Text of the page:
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Navjyot Kaur: The Sikh Quam Is Alive
Sikh’s approach to collective care threatens the structures of the Indian State, as demonstrated by the deployment of additional Delhi Police officers to the survivor’s house in Kasturba Nagar.
February 2, 2022 | 4 min. read | Opinion
TW: rape, sexual violence, state violence
Recently, a viral video of a 20-year-old Sikh woman who endured religious, gendered and sexual violence in Delhi’s Kasturba Nagar circulated on social media. This graphic and horrific video caught the attention of many, from Sikhs displaced into the diaspora to those in Punjab.
Many Sikhs, enraged by the Indian government’s continual use of violence, demanded answers about the conditions of the Sikh Quam, notions of justice, and connected this incident to how the state weaponized gendered and sexual violence in the aftermath of 1984.
Gendered and sexual violence are deeply tied to, and produced by, the state. In what looks like an attempt to criminalize Sikh anger and expression, the Delhi Police registered three separate FIRs for the alleged spreading of misinformation on Twitter and “giving religious colour” to the attack.
Now, coincidentally, the Indian media has surfaced conflicting narratives about whether the survivor’s family is Sikh or Hindu as additional police are deployed outside of the survivor’s house, restricting ‘outsiders’ access to the family. By doing so, the Indian media engages in a process of narrative building, one rooted in contradiction by simultaneously questioning her Sikh identity while asserting that the family is Hindu.
While the religious identity may matter to the Indian state’s narrative, Sikhs on the ground have vocalized that this does not change how Sikhs have and will support the family. Instead, this reveals how the Indian media’s ongoing questions fail to center the survivor’s material needs or the conditions that produce such violence.
They are more concerned about her religious affiliation to distract away from how gender, sexual and caste violence affects Sikhs and other religious minorities, caste oppressed people and others on the margins.
While the Indian media constructs these narratives, some Sikh women took to social media to express their anger, frustration, and exhaustion about living within the confining structures of a patriarchal society that treats them like they are disposable.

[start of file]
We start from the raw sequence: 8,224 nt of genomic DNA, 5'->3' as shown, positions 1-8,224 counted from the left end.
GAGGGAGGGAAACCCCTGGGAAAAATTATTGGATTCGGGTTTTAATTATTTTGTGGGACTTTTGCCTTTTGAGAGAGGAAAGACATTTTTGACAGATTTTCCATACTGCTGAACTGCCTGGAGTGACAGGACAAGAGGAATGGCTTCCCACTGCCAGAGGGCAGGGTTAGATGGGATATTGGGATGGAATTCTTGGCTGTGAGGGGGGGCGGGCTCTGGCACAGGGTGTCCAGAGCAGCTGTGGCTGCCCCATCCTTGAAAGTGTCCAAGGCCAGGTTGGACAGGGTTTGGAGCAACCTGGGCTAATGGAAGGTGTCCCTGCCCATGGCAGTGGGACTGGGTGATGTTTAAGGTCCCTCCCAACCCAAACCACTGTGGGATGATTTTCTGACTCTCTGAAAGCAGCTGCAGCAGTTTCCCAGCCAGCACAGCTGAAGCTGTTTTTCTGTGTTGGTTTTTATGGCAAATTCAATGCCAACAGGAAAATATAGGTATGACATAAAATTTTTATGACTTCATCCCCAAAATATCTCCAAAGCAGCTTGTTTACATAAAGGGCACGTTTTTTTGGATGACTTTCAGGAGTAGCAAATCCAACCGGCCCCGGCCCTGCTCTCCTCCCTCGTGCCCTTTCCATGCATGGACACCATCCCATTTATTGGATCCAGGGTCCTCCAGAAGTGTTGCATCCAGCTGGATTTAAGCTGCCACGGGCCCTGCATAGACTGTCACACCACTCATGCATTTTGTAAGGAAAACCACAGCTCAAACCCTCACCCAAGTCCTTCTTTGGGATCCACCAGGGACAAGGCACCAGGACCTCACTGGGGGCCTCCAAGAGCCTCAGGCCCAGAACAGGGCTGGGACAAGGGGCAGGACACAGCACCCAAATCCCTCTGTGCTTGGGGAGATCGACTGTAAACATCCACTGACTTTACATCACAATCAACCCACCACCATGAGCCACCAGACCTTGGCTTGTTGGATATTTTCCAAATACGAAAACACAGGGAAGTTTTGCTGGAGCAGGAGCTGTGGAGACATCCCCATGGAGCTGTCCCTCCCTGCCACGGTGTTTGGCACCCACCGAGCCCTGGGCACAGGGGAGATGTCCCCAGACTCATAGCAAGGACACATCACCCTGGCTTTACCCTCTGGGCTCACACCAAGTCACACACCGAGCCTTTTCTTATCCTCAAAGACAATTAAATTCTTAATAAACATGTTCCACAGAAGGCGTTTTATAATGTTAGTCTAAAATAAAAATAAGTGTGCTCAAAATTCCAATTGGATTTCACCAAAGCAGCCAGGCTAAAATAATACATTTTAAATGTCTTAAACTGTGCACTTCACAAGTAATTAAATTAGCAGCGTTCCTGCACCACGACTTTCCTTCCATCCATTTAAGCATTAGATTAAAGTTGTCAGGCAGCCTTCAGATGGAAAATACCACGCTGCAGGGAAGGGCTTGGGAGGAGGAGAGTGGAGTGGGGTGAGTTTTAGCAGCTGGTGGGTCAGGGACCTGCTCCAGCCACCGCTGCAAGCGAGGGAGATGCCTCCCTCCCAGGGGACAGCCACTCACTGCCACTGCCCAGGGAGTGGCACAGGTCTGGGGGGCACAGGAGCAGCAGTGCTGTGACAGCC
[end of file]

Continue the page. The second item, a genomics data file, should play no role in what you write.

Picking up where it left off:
Unfortunately, some dismissed their responses as mere victim-blaming, “feminist” discourse and self-hatred. These reactionary responses and categorizations fail to acknowledge the totality of Sikh women’s everyday embodiment and limit the revolutionary potential of Sikh discourse by failing to name the actual perpetrators of the violence -- the project that is ‘India’ itself.
Others expressed their frustration about how the Indian media, liberals, and so-called progressives failed to cover the incident. However, this critique assumes that the Indian state and its machinery are capable of “seeing” Sikh humanity and are invested in Sikh liberation in the first place.
The varying responses call on us to move beyond conventional analysis and work towards naming the very structures that reproduce state, sexual, and gendered violence.
As Sikhs, we are not reactionary people, and we are not a reactionary Quam. The Sikh praxis provides us with a set of coordinates that enable us to name, organize, and agitate against oppressive structures and regimes.
The revolutionary embodiment of the Khalsa was demonstrated on the ground when Sikhs visited the family’s home, tied a dastaar on the survivor’s father, and held his tears. The family was then invited to join the Khalsa and take Amrit.